TIP: Read more about this trusted feeding approach known as the Division of Responsibility here.
Remember that Toddler Appetites Vary
Appetites of toddlers can swing widely depending on whether they are dealing with teething, a growth spurt, or another developmental milestone. And this can be confusing for us parents, who already worry so much about how much—or how little—our kids are eating. But for me, I know that it’s helpful to be reminded that it’s okay if my toddler only eats half of a piece of fruit, or just a few bites of meat, because that’s actually an appropriate amount for someone their age and size.
Try not to compare your child to siblings or little friends or kids plates you see on social media. Each child is unique and has unique hunger—and that’s fine!
TIP: Read about normal picky eating here.
Toddler Nutrition Guidelines…Are Just Guidelines!
Please know that my only intention for this is to give you a baseline, a starting point for thinking about toddler nutrition. This is absolutely is not meant to be a mandate or a structured meal plan. (Yes, I realize I’m repeating myself but I don’t want to stress anyone out!) And it should not take the place of any dietary concerns you have that would be better addressed by a pediatrician.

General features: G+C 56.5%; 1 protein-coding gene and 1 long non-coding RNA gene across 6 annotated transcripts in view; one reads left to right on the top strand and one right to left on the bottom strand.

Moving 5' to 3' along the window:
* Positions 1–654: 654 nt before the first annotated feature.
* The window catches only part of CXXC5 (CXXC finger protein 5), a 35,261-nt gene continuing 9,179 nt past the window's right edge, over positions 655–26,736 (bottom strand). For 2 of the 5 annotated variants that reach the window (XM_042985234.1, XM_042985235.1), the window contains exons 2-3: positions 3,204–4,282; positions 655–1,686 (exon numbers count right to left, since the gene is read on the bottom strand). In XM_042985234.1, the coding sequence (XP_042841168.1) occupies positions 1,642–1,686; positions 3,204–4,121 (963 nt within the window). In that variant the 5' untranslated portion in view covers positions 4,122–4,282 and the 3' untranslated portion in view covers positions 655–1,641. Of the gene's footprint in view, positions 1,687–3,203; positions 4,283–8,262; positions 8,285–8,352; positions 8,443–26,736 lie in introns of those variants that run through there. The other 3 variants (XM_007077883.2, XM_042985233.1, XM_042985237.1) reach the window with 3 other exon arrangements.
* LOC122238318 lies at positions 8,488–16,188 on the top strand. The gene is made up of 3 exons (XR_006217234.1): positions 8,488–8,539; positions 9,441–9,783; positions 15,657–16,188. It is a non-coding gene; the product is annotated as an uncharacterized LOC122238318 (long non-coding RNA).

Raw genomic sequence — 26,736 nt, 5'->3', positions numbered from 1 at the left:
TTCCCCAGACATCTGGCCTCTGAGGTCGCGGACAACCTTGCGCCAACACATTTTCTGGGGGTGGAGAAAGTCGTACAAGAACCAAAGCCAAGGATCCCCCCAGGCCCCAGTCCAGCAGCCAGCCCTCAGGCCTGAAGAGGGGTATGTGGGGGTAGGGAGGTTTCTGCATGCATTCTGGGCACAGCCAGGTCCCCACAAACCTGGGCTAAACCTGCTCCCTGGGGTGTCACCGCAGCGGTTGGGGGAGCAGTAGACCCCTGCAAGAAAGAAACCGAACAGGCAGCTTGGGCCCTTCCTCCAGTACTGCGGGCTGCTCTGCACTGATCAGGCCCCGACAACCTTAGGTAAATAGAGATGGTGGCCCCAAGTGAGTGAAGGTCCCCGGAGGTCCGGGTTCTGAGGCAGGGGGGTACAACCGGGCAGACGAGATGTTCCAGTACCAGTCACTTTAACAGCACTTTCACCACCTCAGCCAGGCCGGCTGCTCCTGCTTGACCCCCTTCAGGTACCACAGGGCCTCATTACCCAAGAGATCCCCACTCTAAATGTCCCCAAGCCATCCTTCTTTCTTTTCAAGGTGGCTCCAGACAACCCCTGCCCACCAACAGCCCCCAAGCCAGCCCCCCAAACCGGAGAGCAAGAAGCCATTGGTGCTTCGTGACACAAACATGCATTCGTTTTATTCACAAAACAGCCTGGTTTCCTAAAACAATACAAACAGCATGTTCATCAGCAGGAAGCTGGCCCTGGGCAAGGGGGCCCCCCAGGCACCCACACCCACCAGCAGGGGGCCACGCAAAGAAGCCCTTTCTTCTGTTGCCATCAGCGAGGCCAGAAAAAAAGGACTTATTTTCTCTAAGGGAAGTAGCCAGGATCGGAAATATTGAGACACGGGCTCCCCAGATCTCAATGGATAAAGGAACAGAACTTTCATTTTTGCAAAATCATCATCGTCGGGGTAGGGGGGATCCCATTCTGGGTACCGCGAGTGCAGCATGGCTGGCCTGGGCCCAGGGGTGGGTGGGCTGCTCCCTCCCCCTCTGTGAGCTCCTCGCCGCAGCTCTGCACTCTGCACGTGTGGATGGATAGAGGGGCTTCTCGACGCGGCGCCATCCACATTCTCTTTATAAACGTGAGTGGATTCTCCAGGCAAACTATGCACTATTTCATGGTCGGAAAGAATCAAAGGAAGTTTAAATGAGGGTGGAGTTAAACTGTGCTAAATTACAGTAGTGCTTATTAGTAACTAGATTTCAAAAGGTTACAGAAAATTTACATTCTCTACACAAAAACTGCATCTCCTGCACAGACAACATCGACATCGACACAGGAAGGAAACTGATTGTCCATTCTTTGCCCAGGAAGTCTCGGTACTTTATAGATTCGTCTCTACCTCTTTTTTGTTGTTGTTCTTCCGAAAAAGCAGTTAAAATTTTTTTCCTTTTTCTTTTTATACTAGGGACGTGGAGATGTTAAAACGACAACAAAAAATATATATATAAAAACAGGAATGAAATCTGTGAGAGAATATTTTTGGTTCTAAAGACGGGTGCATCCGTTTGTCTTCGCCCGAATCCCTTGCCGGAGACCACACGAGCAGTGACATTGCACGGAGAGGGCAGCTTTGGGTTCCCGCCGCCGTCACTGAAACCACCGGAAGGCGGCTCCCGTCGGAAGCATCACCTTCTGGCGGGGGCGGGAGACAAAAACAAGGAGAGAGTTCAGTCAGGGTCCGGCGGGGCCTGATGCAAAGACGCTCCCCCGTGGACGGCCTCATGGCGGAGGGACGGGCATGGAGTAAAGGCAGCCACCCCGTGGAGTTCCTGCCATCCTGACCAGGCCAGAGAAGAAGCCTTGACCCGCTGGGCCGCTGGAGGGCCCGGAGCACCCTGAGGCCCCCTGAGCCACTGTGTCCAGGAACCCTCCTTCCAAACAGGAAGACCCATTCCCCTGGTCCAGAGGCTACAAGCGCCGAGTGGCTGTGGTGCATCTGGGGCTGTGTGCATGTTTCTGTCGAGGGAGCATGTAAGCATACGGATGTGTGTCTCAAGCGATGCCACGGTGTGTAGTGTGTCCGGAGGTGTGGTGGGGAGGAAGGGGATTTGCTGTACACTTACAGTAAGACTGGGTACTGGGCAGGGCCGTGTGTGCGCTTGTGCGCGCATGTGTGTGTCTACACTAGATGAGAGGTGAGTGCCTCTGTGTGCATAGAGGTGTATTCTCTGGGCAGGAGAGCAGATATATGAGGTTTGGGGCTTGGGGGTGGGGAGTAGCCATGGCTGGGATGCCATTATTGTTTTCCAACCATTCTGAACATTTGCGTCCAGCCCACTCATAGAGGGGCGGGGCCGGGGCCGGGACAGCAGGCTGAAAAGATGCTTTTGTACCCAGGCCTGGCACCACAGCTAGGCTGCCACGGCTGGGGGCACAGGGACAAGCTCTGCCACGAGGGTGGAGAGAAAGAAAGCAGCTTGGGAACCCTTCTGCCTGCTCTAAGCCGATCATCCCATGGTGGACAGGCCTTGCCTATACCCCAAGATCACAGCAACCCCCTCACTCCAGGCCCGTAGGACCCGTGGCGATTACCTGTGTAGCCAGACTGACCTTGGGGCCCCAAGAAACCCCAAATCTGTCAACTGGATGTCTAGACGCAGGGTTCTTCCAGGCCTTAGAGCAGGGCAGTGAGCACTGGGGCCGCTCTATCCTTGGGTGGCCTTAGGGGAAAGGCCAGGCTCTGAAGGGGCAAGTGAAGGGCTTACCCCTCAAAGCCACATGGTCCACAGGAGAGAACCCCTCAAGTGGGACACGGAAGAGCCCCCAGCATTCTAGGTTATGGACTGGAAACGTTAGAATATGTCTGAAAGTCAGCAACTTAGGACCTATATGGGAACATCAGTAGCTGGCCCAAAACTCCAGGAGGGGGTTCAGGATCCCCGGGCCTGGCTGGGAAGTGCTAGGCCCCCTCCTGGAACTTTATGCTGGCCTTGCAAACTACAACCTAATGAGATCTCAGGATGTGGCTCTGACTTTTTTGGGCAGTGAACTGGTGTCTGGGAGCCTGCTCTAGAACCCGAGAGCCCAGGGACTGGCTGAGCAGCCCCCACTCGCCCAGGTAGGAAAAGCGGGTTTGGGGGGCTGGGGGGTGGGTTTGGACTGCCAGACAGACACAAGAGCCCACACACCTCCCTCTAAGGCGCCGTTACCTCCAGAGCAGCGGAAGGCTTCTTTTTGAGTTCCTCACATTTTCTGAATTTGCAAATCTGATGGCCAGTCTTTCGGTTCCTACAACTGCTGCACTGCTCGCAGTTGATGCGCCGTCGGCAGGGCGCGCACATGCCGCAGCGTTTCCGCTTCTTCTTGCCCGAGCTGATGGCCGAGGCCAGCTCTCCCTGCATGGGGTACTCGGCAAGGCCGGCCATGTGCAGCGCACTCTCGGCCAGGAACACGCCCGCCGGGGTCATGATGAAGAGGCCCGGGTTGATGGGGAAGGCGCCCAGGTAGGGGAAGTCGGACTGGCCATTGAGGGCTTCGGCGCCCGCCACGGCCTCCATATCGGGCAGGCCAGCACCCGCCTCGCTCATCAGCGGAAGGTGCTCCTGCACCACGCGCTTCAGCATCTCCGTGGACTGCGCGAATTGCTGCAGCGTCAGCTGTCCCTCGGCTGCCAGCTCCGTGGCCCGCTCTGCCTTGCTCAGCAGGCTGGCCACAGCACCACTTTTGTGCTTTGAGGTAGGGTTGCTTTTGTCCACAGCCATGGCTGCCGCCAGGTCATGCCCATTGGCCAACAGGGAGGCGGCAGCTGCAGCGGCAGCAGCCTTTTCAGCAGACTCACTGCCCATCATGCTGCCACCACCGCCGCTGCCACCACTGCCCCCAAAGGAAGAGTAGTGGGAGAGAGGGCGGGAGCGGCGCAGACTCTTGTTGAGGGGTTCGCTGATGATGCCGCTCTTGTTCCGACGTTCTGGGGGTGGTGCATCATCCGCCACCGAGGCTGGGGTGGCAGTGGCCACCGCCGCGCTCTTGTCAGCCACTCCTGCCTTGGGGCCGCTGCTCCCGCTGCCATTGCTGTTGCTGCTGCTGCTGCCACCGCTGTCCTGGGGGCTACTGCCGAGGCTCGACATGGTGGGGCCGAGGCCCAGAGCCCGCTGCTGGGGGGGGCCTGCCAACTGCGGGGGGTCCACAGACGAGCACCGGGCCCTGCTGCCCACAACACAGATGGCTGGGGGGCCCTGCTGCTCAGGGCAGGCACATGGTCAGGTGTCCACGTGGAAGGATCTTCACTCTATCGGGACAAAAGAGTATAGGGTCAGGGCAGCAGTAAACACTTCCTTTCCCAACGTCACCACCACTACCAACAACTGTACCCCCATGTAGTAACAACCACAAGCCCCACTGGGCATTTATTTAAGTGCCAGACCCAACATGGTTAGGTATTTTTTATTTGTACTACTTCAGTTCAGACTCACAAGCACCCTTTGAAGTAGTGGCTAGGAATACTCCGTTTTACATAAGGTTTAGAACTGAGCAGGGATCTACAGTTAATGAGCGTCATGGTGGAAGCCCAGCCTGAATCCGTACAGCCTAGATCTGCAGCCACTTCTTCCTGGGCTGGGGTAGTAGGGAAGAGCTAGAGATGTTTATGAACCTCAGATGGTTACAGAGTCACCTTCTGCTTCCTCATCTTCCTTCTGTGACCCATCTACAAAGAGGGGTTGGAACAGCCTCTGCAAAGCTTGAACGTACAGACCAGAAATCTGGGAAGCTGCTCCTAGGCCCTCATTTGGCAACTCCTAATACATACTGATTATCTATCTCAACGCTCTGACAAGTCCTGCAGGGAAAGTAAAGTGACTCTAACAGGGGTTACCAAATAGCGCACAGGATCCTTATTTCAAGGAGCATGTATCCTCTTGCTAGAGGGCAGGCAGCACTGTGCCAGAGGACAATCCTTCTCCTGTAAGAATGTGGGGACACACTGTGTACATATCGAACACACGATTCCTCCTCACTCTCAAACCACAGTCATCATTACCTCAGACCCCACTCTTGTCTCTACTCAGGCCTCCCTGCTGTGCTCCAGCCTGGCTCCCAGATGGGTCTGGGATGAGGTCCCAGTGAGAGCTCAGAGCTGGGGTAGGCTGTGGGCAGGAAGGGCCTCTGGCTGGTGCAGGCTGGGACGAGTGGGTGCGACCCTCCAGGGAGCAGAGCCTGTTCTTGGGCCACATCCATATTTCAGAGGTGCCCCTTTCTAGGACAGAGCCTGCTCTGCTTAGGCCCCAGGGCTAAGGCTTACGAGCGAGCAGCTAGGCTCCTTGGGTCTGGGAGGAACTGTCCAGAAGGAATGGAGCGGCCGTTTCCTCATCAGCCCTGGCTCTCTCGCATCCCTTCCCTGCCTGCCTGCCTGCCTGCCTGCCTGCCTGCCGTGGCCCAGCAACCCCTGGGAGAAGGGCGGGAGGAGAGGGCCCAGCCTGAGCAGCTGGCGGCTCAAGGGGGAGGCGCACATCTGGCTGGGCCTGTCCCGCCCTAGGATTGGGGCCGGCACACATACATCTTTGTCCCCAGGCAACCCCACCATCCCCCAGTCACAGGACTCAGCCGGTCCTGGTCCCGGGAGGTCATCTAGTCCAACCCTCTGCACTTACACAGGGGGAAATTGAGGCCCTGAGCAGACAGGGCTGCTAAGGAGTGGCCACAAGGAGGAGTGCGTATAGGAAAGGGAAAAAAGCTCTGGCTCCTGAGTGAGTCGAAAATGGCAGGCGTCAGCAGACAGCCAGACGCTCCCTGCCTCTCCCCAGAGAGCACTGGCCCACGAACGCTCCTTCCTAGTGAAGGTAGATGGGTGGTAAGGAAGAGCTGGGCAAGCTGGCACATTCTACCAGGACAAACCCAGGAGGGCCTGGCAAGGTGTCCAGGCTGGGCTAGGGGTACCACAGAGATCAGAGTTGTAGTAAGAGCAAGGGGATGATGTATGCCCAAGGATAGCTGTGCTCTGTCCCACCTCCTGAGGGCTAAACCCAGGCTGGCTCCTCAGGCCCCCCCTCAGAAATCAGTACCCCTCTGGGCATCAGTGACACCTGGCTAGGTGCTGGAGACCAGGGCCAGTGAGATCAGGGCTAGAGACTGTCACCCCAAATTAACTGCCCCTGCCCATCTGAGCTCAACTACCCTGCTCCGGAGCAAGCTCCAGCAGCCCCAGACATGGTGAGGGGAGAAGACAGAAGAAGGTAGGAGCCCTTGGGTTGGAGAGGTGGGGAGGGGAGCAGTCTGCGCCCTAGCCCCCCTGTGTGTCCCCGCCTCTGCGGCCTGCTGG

There will be days when your kids eat much more than these recommendations—and days when they falls short in one category or other, just like any adult would if you compared real intake with a piece of paper.
So keep the big picture in mind and aim for a balanced diet over the course of a week—and keep this guide to reference whenever you worry about whether or not your toddler is getting the right nutrition… of you can’t for the life of you figure out what to give them for their 4th meal of the day!
TIP: You can download and print a copy of the Daily Toddler Nutrition Guide here.
Source for chart information: American Academy of Pediatrics and the Mayo Clinic. Always talk to your pediatrician for medical advice.
Watch my video below for more thoughts on portion sizes.
hi! Thank you for this post! so in your guide, would that be the total amount per day a toddler could possible eat? meaning per day 2-3 servings per day of fruits, plus 2-3 servings per day of veggies and so on?